Occasionally a Union debate has an impact on the big world outside Oxford. This happened with the now legendary and notorious King and Country' debate. On February 4, 1933, the Union carried by 275 to 152 votes the Motion, "That this House will in no circumstances fight for its King and Country," a debate which provoked an unprecedented furore in the press, and had great repercusons within the Union itself. The Daily zxpress ascribed the vote to "practical jokers, woozy-minded communists and sexual indeterminates." The Union has, however, survived all such crises, to complete 150 years, the anniversary having been celebrated with a spectacular dinner last year, at which many ex-officers Were present, Mr Macmillan being the guest of honour, and with the 150th anniversary debate last term. With the imminent launching of our appeal, the steadily Increasing membership, the high attendance at debates, and the healthy electoral competition, all doubts about the Union's future are _being pushed further into the background. uemands for negotiation for a Central Students Union are no longer a serious threat, and the society can confidently look forward to an independent future. As long as Oxford continues to foster generations of politicians, With a strong love of discussion, competition arid tactical strategy, the Oxford Union will thrive, its tranquil air of Victorian gentility 'concealing a fierce and thriving Politikwelt.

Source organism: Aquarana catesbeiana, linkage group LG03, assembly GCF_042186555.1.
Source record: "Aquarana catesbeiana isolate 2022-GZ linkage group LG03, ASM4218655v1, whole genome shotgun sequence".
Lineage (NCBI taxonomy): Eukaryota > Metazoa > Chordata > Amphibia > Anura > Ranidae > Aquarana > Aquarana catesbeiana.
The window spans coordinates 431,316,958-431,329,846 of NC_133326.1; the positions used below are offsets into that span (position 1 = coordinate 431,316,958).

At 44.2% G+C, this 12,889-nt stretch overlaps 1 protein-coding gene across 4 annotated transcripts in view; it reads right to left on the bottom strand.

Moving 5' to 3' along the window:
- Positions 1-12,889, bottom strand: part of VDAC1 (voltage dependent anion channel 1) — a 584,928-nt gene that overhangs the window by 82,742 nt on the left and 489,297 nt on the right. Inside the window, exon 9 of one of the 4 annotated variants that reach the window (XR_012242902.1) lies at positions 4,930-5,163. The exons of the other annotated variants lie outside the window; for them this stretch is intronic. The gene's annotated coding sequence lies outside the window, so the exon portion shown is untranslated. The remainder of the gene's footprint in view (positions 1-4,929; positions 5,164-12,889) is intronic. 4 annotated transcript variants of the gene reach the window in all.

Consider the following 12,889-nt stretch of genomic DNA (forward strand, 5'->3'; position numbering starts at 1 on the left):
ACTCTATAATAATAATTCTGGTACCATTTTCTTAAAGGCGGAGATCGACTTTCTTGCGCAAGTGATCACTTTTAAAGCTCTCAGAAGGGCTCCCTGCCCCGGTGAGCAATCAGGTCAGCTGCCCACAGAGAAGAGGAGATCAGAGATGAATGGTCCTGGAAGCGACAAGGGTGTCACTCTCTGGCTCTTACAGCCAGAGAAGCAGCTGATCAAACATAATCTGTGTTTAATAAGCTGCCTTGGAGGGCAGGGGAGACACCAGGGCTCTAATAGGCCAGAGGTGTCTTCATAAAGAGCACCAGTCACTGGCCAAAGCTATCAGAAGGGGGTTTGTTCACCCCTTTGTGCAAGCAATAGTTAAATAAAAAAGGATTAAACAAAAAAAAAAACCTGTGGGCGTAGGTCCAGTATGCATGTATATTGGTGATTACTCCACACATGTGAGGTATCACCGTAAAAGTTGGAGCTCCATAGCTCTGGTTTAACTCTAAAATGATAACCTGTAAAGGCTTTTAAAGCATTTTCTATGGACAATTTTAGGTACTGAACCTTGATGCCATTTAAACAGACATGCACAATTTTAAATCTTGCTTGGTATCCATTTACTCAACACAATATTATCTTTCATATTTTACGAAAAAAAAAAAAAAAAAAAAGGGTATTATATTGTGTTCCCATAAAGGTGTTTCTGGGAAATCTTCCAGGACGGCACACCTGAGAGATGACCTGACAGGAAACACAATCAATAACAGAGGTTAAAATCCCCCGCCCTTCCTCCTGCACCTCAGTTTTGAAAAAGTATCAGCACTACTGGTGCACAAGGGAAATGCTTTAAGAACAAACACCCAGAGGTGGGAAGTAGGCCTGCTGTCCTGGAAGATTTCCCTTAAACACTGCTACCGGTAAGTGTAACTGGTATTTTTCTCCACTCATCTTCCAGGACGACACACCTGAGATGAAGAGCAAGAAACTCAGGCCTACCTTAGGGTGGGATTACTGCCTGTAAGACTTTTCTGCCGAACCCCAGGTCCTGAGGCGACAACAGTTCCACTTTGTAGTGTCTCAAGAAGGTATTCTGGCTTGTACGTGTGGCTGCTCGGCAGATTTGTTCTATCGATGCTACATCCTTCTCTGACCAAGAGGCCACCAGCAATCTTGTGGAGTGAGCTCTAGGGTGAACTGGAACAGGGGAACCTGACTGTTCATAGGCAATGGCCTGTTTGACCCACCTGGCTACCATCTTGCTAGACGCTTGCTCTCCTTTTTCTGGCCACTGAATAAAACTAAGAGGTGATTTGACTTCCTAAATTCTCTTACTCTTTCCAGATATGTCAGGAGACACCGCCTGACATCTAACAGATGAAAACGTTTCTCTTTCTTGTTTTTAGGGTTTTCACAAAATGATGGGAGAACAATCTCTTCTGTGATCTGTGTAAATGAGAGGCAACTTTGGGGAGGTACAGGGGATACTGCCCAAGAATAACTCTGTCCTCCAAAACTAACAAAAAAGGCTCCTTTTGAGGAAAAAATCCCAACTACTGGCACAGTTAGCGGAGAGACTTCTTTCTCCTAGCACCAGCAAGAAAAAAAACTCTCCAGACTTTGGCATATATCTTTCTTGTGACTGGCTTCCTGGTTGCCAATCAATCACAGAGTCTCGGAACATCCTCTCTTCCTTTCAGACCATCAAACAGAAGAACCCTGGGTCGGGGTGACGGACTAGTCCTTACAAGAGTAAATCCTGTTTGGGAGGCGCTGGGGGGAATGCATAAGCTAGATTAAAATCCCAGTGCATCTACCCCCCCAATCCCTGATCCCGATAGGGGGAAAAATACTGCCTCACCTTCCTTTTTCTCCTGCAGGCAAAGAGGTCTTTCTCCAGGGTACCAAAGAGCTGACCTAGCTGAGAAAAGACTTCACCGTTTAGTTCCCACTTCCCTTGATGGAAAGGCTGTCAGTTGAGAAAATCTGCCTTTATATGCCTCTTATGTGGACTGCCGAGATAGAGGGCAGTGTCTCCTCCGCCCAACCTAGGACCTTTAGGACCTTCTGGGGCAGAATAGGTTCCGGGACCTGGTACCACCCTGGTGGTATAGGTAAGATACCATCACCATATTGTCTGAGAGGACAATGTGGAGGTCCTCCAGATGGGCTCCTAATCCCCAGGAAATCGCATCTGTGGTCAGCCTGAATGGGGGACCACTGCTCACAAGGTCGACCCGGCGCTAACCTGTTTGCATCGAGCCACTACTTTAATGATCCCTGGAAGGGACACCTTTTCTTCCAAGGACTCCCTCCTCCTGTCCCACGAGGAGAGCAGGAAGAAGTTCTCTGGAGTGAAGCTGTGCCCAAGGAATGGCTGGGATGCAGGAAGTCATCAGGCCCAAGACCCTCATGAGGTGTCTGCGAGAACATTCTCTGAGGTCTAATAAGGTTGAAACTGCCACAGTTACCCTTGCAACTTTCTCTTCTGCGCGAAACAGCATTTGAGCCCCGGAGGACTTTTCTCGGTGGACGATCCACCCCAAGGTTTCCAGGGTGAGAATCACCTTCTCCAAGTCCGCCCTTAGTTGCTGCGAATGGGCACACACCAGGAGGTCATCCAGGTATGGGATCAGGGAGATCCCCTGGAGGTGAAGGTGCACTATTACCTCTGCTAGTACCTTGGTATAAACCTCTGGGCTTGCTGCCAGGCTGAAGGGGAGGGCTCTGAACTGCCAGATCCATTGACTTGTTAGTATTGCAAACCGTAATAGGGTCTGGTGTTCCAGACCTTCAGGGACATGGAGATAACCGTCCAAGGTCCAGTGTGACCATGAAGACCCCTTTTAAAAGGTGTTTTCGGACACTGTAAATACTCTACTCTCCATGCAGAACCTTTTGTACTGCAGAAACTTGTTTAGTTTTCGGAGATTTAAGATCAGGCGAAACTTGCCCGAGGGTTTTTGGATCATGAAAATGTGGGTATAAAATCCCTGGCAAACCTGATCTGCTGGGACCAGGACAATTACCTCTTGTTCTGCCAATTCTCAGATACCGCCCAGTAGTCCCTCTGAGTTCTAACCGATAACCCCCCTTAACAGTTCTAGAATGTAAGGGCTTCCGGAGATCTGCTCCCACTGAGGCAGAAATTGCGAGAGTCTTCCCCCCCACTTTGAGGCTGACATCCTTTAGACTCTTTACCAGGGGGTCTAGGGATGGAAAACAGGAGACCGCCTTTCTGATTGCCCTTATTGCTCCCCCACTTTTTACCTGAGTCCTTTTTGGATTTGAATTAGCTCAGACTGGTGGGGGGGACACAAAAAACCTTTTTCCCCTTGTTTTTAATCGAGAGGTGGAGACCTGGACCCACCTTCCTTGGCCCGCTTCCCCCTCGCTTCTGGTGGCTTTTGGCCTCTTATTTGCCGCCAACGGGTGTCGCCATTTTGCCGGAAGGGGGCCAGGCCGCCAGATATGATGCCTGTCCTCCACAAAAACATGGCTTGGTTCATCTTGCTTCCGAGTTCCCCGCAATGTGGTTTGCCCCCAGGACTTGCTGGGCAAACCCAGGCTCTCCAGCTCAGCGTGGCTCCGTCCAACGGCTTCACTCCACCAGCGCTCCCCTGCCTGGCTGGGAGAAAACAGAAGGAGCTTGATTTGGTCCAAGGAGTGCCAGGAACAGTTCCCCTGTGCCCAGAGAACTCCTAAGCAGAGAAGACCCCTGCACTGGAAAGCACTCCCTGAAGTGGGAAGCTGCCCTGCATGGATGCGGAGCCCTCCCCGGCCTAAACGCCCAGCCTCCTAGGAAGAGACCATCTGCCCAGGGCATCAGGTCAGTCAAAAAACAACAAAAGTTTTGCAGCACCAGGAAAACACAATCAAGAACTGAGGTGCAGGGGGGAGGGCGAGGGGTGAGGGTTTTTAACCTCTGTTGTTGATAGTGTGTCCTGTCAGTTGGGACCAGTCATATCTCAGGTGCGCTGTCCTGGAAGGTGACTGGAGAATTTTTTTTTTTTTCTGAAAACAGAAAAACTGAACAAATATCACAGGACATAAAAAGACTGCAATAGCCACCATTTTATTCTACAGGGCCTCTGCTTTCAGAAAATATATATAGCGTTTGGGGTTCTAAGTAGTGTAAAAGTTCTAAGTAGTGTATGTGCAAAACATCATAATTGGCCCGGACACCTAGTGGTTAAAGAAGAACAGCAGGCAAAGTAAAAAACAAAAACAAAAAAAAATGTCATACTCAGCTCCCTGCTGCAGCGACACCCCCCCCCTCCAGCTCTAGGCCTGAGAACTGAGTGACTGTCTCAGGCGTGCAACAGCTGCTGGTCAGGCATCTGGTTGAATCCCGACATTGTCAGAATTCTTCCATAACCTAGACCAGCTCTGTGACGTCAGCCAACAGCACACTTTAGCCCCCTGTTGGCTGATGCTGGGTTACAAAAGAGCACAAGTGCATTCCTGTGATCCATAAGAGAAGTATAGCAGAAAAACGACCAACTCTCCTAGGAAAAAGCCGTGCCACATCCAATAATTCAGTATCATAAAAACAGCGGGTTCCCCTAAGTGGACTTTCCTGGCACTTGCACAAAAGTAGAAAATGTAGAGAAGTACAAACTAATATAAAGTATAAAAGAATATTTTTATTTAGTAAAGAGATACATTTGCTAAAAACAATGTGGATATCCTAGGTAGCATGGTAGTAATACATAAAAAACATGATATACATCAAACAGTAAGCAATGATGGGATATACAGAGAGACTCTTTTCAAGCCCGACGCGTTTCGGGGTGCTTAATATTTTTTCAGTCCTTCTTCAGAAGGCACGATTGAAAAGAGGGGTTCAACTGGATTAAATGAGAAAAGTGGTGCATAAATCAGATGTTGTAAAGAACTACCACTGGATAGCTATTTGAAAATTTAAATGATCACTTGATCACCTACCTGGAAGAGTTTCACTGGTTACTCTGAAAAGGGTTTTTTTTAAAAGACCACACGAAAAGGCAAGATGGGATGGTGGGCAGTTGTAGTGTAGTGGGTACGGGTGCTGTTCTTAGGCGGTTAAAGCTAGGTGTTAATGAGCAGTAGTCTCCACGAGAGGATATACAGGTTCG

Christine Pemberton, twenty, is reading has at St Anne's, has been Secretary and a, !I'S now been elected Treasurer of the Oxford union, of which she is the only woman officer.